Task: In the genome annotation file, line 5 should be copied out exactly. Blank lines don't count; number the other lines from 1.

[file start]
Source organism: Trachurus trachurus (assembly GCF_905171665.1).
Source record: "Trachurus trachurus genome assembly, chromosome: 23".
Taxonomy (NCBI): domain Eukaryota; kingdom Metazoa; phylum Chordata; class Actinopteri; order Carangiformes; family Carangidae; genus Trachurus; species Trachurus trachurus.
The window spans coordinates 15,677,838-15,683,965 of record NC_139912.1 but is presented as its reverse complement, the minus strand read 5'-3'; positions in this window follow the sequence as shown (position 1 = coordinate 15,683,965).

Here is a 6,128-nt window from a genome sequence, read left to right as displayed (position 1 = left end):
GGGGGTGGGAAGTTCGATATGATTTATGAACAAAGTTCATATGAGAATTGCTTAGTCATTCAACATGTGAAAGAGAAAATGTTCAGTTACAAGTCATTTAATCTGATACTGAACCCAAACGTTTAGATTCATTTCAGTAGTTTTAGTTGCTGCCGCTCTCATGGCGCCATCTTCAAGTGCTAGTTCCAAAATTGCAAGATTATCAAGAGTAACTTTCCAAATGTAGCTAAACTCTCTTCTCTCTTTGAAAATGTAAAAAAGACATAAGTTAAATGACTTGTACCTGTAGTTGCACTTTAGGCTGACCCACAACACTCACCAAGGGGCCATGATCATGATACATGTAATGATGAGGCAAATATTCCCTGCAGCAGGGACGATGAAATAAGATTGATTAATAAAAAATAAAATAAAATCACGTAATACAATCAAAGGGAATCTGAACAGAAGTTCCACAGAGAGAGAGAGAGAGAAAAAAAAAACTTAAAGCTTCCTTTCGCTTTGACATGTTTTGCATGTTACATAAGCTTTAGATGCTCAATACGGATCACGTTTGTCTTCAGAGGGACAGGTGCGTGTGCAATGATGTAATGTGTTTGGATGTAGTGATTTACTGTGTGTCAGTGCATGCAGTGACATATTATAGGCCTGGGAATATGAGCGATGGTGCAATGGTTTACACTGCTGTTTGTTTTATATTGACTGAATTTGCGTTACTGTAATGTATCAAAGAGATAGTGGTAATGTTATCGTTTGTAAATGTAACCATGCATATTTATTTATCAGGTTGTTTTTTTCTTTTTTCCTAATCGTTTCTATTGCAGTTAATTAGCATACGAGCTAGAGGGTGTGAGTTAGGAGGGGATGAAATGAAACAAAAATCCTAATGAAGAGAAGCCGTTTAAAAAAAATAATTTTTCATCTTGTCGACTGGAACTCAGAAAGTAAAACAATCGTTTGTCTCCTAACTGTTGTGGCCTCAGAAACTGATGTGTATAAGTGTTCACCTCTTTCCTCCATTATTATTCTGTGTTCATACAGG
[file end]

Here is a 6,128-nt window from a genome sequence, read left to right as displayed (position 1 = left end):